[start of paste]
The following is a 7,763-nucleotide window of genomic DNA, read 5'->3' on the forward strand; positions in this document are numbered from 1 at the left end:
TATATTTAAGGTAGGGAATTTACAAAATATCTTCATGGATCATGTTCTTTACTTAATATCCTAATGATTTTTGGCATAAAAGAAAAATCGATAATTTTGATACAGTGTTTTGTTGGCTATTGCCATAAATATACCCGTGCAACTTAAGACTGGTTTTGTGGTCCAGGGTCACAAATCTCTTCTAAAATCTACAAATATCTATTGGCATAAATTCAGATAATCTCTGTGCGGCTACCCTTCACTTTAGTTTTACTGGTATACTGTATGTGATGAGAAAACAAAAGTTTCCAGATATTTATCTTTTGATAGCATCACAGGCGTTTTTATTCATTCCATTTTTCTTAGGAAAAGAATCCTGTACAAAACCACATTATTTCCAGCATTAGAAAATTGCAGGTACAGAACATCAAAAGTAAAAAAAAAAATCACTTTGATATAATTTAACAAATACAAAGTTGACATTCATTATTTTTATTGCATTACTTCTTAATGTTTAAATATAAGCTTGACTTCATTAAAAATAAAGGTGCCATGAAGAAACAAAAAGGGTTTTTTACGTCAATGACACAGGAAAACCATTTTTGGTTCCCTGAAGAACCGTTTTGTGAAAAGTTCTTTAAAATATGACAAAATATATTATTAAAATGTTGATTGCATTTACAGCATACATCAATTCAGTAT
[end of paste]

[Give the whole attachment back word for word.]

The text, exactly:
The following is a 7,763-nucleotide window of genomic DNA, read 5'->3' on the forward strand; positions in this document are numbered from 1 at the left end:
TATATTTAAGGTAGGGAATTTACAAAATATCTTCATGGATCATGTTCTTTACTTAATATCCTAATGATTTTTGGCATAAAAGAAAAATCGATAATTTTGATACAGTGTTTTGTTGGCTATTGCCATAAATATACCCGTGCAACTTAAGACTGGTTTTGTGGTCCAGGGTCACAAATCTCTTCTAAAATCTACAAATATCTATTGGCATAAATTCAGATAATCTCTGTGCGGCTACCCTTCACTTTAGTTTTACTGGTATACTGTATGTGATGAGAAAACAAAAGTTTCCAGATATTTATCTTTTGATAGCATCACAGGCGTTTTTATTCATTCCATTTTTCTTAGGAAAAGAATCCTGTACAAAACCACATTATTTCCAGCATTAGAAAATTGCAGGTACAGAACATCAAAAGTAAAAAAAAAAATCACTTTGATATAATTTAACAAATACAAAGTTGACATTCATTATTTTTATTGCATTACTTCTTAATGTTTAAATATAAGCTTGACTTCATTAAAAATAAAGGTGCCATGAAGAAACAAAAAGGGTTTTTTACGTCAATGACACAGGAAAACCATTTTTGGTTCCCTGAAGAACCGTTTTGTGAAAAGTTCTTTAAAATATGACAAAATATATTATTAAAATGTTGATTGCATTTACAGCATACATCAATTCAGTAT